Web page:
If you were to name the one thing that could make your dream of being a homeowner come crashing down on you, it would probably be a low appraisal value. There’s nothing worse than finding out that the home you dreamt of buying isn’t worth the amount you agreed to pay for it.
The good news is that all hope is not lost. You still have options even if the appraisal comes in lower than you thought. While most people would tell you to walk away from the sale and find a home that is worth your money, that’s not always your first thought. Luckily, you can challenge the low value on a VA appraisal.
Keep reading to see how it’s done.
Asking for a Reconsideration of Value
Appraisals are conducted by humans and humans make mistakes. The VA recognizes this, which is why they allow a reconsideration of value. There are numerous mistakes an appraiser could have made, most of which are honest mistakes. They include:
- Overlooking certain features of the subject home
- Overlooking comparable sales that might have added value to the home
- Mistaking features of the home
- Mistaking the size of the home
Again, these are all human error. The VA appraiser goes out there and does his job, but sometimes there are better comparable sales or something gets jotted down wrong regarding the subject home. The reconsideration of value is the formal process in which you request that the appraisal get reviewed.
Don’t mistake the ROV as a sure thing that you’ll get the value you need. However, it is a second chance at getting that value when your only other option is to walk away from the sale.
Including the Right Information
The key to a successful ROV isn’t just asking for it, but providing the right information. In other words, you need proof of what you say.
If you have different comparable sales you feel are a better match, provide as much information as you can on them. Obtain the information on the sale from the MLS listing. You’ll also need to provide your own opinion on why you think these comparable sales are better suited than the ones chosen by the appraiser.
If you feel as if something was incorrect in the appraisal, you’ll need to prove it. Again, providing any evidence that you can is important. But, your opinion on why the figures were wrong is important too. The more explanations you can provide, the better your chance of getting the higher value.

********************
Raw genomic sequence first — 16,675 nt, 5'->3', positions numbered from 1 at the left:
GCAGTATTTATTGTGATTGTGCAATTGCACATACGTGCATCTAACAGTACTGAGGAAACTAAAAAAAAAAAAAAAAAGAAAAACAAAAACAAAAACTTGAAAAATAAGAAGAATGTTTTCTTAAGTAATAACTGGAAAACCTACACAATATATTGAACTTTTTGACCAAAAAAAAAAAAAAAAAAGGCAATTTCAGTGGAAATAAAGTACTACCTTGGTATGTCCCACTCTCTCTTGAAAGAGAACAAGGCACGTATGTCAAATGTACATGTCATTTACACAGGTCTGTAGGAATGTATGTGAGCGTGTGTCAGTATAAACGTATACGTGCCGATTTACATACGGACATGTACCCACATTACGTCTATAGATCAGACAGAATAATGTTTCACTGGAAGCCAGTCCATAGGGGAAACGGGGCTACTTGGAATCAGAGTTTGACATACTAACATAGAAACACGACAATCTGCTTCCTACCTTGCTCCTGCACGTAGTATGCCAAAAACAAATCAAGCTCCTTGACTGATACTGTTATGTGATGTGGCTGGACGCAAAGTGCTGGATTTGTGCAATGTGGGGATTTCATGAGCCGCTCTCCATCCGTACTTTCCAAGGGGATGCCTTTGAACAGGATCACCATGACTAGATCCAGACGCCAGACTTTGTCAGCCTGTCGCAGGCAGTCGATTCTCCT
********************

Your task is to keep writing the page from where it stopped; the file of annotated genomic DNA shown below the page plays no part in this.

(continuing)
You’ll likely deal with your lender first when you appeal a VA appraisal. Most lenders have an appraisal reviewer on staff. He can review the documents and determine if it’s worth sending it back to the appraiser. If the reviewer doesn’t see the merit in it, he may shoot down the request right there. If, however, he does see your point, he will send it on to the appraiser for a second look.
What if the Appraised Value Doesn’t Change?
In a perfect world, the appraisal will come back the second time at the value you need for your home purchase. We don’t live in a perfect world, though. Sometimes it comes back and it’s the same value as the appraiser originally stated.
In that case, you can do one of three things. The first we talked about already – you can just walk away from the sale. If you had an appraisal contingency in the purchase contract, you’ll get your earnest money back and be able to try for another home. If you aren’t willing to walk away you have two choices:
- Negotiate a lower sales price – Ask the seller to lower the sales price to the actual value of the home. Some sellers are willing and some aren’t; there’s no way to know without trying.
- Pay the difference – If the difference between the value and the purchase price isn’t too much and you can afford it, you can pay the difference in cash. You will have to pay the full amount and in cash at the closing, though. You’ll have to prove you have the assets too by providing your bank statements to the lender.
Unfortunately, there’s no right or wrong answer that suits everyone. The right decision depends on the circumstances. Should you pay much more than the home is worth? It’s probably not the best choice. But, if a home’s value is low because of unique circumstances or the difference isn’t that large, you may be able to make up the difference and still come out ahead in the years to come.